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Better access to global data:
The Data and information management plan

GTOS is a facilitator, not a collector or "owner" of data. It serves to facilitate and coordinate the collection, exchange, processing, integration, and archiving of relevant data, and to promote the generation and use of data and information products. Since existing institutions and networks will have data and information management policies and procedures in place, it is most unlikely that these will be easily put aside in favour of any directives imposed by GTOS. The approach, therefore, has to be of building on existing data and information management practices by ensuring that their practices are compatible with GTOS aims.

In some instances, existing practices may be deficient and partnership with GTOS will stimulate improvement to the advantage of the new participant. In other cases, practices will be very much in line with GTOS principles and may have features which could be adopted to lead to improvement of GTOS overall. Thus while GTOS principles and high-level policies should be established and agreed upon, the implementation will use evolving guidelines rather than a rigid framework.

In this line, a GTOS Data and Information Management Plan was developed in 1998. The plan defines the context and establishes the overall principles to guide data and information management, and identifies the policies and proposed actions needed to move towards practical operations in the future. It is structure in three components:

  • process elements, which address mechanisms needed to enable implementation of the Plan, including the creation of Panels, working Groups and GTOS Data Centres. It outlines what is in place now, discusses requirements and proposes actions to be taken.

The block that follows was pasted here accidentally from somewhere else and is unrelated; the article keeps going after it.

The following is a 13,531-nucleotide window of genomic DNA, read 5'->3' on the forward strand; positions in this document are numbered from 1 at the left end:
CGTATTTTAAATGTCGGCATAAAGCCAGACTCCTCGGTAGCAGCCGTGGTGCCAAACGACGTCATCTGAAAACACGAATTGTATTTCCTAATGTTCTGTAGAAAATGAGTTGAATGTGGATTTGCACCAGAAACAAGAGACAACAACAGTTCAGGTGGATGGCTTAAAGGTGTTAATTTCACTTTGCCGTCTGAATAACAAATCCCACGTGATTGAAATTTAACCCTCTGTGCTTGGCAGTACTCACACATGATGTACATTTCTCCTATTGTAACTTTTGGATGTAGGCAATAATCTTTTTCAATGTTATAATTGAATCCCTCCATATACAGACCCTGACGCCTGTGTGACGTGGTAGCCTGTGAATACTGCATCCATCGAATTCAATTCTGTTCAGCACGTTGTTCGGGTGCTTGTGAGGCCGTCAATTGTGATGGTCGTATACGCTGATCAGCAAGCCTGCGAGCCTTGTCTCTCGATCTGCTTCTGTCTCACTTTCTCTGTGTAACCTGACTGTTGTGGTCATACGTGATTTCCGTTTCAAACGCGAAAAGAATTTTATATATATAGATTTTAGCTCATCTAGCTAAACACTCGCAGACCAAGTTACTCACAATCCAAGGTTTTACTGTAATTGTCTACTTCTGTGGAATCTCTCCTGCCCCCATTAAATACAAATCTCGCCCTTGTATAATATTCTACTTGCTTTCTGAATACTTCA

• GTOS data management, defining policies, functions and required actions in a number of inter-related areas, including user requirements for data and information, custodianship of data and information, access and release of data and information products, metadata, data quality, data harmonization and archiving.
  • GTOS support, identifying data management activities that GTOS must undertake as part of its own operations, e.g. management of the TEMS database and development of GTOS Data Centres.

The GTOS Plan outlines the bodies and mechanisms through which the various aspects of the programme will be implemented. The Steering Committee is intended to function as a high-level body, setting overall direction. The Secretariat will have continuing responsibility for the implementation of the Plan and for application of developed policies and procedures.

In addition to the goals of GOSIC, the Plan focuses on the identification of Data Centres. these will be existing data and research centres which are fomally identified with GTOS with regard to some aspects of the GTOS end-to-end data and information management paradigm. Their functions may include one or more of: data collection, data assembly, integration, analysis, product generation, distribution, and archiving. Centres may be involved in the first level of verification of data but not necessarily have facilities for, nor take part in, further analyses. For example, they may have limited facilities for electronic distribution of data and/or archiving.

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© FAO   ::   Global Terrestrial Observing System - GTOS   ::   16 May 2002